A colleague, friend and trusted advisor to many of us across the institute, Prof. Gabriela Dutrénit has worked with UNU-MERIT for decades, as a lecturer on our DEIP innovation workshops, and as a member of our International Advisory Board. In this brief portrait, Howard Hudson interviews Prof. Dutrénit to find out more about the woman behind the titles.
Born in 1957 in Uruguay, Gabriela has been an activist, community coordinator and human rights defender for almost half a century. A leader of school marches against poverty and political repression, she was twice jailed as a teenager before fleeing the country aged 17 – in some ways following in the footsteps of her mother, who was herself a child refugee from Poland.
Now a proud wife, mother and grandmother, Gabriela is a Bachelor’s alumna of the University of Havana, Cuba, a PhD alumna of the University of Sussex, UK, and Full Professor of Economics at the ‘Universidad Autónoma Metropolitana’ in Mexico City – where she was honoured with the Distinguished Professor Award in 2015. She is also the long-time regional coordinator of the Latin America’s Knowledge Systems, Innovation and Capacity Building Research Network (LALICS) – part of the GLOBELICS network.
I call Gabriela just after breakfast, her time, in Mexico City. Conveniently, but unfortunately for me via Zoom. Elegant but unpretentious, she sits in front of a bookcase, fan spinning overhead as the temperature hits 20 degrees. Her husband shuffles around in the background, answers a call and, on her request, comes to greet me. By all accounts, this appears to be a happy, family home.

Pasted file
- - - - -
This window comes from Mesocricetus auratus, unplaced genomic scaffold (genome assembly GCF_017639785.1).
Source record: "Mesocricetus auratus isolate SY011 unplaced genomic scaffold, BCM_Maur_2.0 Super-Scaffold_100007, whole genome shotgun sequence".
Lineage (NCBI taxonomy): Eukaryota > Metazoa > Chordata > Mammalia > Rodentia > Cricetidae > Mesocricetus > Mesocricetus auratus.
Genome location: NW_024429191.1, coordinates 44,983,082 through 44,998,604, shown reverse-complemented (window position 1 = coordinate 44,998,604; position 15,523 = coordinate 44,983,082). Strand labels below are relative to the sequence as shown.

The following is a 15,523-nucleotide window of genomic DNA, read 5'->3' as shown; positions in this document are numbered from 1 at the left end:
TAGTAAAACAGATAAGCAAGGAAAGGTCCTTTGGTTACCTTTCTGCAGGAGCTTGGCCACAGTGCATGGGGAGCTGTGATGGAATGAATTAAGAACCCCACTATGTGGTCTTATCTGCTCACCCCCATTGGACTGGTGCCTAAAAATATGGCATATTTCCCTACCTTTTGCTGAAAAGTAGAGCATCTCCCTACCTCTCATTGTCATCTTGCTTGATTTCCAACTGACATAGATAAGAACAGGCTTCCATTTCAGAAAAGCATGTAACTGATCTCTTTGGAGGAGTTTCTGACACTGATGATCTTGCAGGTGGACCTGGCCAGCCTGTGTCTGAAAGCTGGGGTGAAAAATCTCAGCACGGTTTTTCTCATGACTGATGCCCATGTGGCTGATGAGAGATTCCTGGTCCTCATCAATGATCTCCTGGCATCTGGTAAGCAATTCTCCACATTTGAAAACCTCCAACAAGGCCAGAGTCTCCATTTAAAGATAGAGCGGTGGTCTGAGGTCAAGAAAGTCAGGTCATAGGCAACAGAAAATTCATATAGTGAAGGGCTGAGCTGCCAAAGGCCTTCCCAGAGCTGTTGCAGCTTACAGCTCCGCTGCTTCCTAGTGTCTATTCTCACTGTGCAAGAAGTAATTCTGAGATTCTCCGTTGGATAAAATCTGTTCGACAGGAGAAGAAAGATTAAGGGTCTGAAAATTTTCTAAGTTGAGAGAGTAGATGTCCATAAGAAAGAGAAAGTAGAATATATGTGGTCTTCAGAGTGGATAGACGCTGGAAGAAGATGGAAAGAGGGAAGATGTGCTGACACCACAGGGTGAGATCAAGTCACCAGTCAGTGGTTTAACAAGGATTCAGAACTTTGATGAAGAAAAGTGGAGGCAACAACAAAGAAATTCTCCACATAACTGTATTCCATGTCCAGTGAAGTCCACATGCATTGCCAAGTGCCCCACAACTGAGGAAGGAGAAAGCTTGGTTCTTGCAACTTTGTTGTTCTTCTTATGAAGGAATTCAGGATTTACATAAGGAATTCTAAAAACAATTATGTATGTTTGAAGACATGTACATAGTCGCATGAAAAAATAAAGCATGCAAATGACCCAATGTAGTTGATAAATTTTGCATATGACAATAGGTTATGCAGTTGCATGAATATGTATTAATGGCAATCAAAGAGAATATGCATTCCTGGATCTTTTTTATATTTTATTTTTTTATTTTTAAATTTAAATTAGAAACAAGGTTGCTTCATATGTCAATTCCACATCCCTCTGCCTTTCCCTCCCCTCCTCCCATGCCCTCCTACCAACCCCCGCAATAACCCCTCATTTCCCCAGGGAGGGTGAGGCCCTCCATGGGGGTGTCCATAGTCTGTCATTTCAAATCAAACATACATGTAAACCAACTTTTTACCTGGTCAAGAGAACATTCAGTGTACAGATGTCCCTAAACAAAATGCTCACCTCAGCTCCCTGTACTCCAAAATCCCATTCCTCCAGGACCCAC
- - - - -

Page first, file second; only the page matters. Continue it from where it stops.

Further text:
But late last year Gabriela again felt compelled to flee her home, after a ‘visit’ from representatives of the Mexican Attorney General – a move she branded as a ‘crusade against science’. That particularly episode spurred us to hold a conference in partnership with UNESCO on the importance of academic freedom in times of disinformation. A show of principle and solidarity.
I’ve only met Gabriela a few times in person, at conferences in New York and Panama, but every time I see her – with her warm smile – it feels like meeting an old friend. A fact that says a lot about her ability to connect, organise and rally support. After the usual small talk about family and work, I dive straight into the context of the case, asking her pointedly: “Do you think we’re sliding back to the dark days of repression and totalitarianism? Is Latin America going back to the 1970s?” Gabriela pauses and pouts a moment, shakes her head, then explains.
“No, I don’t think that we are going back to the coup d’états that we had previously because the international context is different, and because civil society has moved much more in the direction of building democracies in Latin American countries. But still, we have a lot of problems, because the process of building democracy is slow. When you look at most of Europe, for instance, you’ve had hundreds of years to cement your institutions, but for us in Latin America it is simply not the same. It takes time – many decades, centuries even.
“The huge problem that we have in Latin America is that we still don’t have strong institutions. In Mexico, the government is now trying really hard to reduce inequality and poverty – and remember that about 40% of the population lives in poverty right now – but in order to do that, they are also reducing our freedoms. It’s not (yet) at the same level as Uruguay or Chile in the 1970s, but we are certainly going back in terms of building democratic institutions – and this is why the ‘31 scientists’ are having problems here in Mexico.”
On a basic level, this is understandable: shining beacons of democracy are never built in a matter of months. One need only consider recent Anglo-American experiments at ‘regime change’ to see that democracy needs a firm embedding. It needs decades of careful stewardship alongside, perhaps most crucially, local ownership. The people need to ‘own’ the process, and must be truly and clearly involved.